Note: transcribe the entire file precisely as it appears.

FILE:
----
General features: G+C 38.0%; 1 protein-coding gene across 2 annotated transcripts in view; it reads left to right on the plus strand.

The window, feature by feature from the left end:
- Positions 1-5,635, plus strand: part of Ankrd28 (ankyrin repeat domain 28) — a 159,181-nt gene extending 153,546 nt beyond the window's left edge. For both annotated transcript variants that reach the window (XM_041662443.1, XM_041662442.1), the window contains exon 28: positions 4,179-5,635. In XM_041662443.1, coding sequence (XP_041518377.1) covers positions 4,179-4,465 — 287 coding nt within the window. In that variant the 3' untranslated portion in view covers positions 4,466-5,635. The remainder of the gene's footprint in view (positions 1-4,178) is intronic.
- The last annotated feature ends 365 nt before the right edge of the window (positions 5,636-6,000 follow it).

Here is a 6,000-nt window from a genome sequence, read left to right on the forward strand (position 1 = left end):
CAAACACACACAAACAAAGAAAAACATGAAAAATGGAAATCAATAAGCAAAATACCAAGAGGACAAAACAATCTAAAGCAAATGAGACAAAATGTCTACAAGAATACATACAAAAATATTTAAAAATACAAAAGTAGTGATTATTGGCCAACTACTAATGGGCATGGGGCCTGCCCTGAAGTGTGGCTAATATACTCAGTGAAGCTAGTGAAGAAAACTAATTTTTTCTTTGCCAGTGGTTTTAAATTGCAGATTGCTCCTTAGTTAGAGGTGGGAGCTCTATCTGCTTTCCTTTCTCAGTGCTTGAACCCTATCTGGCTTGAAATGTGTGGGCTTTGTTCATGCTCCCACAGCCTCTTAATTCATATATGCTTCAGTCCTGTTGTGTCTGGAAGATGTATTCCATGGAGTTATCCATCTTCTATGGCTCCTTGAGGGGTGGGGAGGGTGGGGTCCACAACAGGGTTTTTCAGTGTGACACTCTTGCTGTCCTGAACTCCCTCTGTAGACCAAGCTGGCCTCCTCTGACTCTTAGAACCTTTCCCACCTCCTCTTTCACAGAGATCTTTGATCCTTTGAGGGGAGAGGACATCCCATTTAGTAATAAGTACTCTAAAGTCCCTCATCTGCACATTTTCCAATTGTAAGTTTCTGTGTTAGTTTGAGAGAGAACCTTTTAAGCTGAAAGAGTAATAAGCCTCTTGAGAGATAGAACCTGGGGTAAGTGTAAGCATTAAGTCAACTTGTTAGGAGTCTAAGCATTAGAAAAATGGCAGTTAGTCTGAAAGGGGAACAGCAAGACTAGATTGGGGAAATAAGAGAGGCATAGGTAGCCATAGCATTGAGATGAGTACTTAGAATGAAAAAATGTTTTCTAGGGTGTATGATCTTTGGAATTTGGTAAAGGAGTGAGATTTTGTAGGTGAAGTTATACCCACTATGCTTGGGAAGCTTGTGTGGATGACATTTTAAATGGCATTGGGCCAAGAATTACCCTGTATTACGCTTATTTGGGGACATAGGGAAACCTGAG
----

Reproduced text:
General features: G+C 38.0%; 1 protein-coding gene across 2 annotated transcripts in view; it reads left to right on the plus strand.

The window, feature by feature from the left end:
- Positions 1-5,635, plus strand: part of Ankrd28 (ankyrin repeat domain 28) — a 159,181-nt gene extending 153,546 nt beyond the window's left edge. For both annotated transcript variants that reach the window (XM_041662443.1, XM_041662442.1), the window contains exon 28: positions 4,179-5,635. In XM_041662443.1, coding sequence (XP_041518377.1) covers positions 4,179-4,465 — 287 coding nt within the window. In that variant the 3' untranslated portion in view covers positions 4,466-5,635. The remainder of the gene's footprint in view (positions 1-4,178) is intronic.
- The last annotated feature ends 365 nt before the right edge of the window (positions 5,636-6,000 follow it).

Here is a 6,000-nt window from a genome sequence, read left to right on the forward strand (position 1 = left end):
CAAACACACACAAACAAAGAAAAACATGAAAAATGGAAATCAATAAGCAAAATACCAAGAGGACAAAACAATCTAAAGCAAATGAGACAAAATGTCTACAAGAATACATACAAAAATATTTAAAAATACAAAAGTAGTGATTATTGGCCAACTACTAATGGGCATGGGGCCTGCCCTGAAGTGTGGCTAATATACTCAGTGAAGCTAGTGAAGAAAACTAATTTTTTCTTTGCCAGTGGTTTTAAATTGCAGATTGCTCCTTAGTTAGAGGTGGGAGCTCTATCTGCTTTCCTTTCTCAGTGCTTGAACCCTATCTGGCTTGAAATGTGTGGGCTTTGTTCATGCTCCCACAGCCTCTTAATTCATATATGCTTCAGTCCTGTTGTGTCTGGAAGATGTATTCCATGGAGTTATCCATCTTCTATGGCTCCTTGAGGGGTGGGGAGGGTGGGGTCCACAACAGGGTTTTTCAGTGTGACACTCTTGCTGTCCTGAACTCCCTCTGTAGACCAAGCTGGCCTCCTCTGACTCTTAGAACCTTTCCCACCTCCTCTTTCACAGAGATCTTTGATCCTTTGAGGGGAGAGGACATCCCATTTAGTAATAAGTACTCTAAAGTCCCTCATCTGCACATTTTCCAATTGTAAGTTTCTGTGTTAGTTTGAGAGAGAACCTTTTAAGCTGAAAGAGTAATAAGCCTCTTGAGAGATAGAACCTGGGGTAAGTGTAAGCATTAAGTCAACTTGTTAGGAGTCTAAGCATTAGAAAAATGGCAGTTAGTCTGAAAGGGGAACAGCAAGACTAGATTGGGGAAATAAGAGAGGCATAGGTAGCCATAGCATTGAGATGAGTACTTAGAATGAAAAAATGTTTTCTAGGGTGTATGATCTTTGGAATTTGGTAAAGGAGTGAGATTTTGTAGGTGAAGTTATACCCACTATGCTTGGGAAGCTTGTGTGGATGACATTTTAAATGGCATTGGGCCAAGAATTACCCTGTATTACGCTTATTTGGGGACATAGGGAAACCTGAG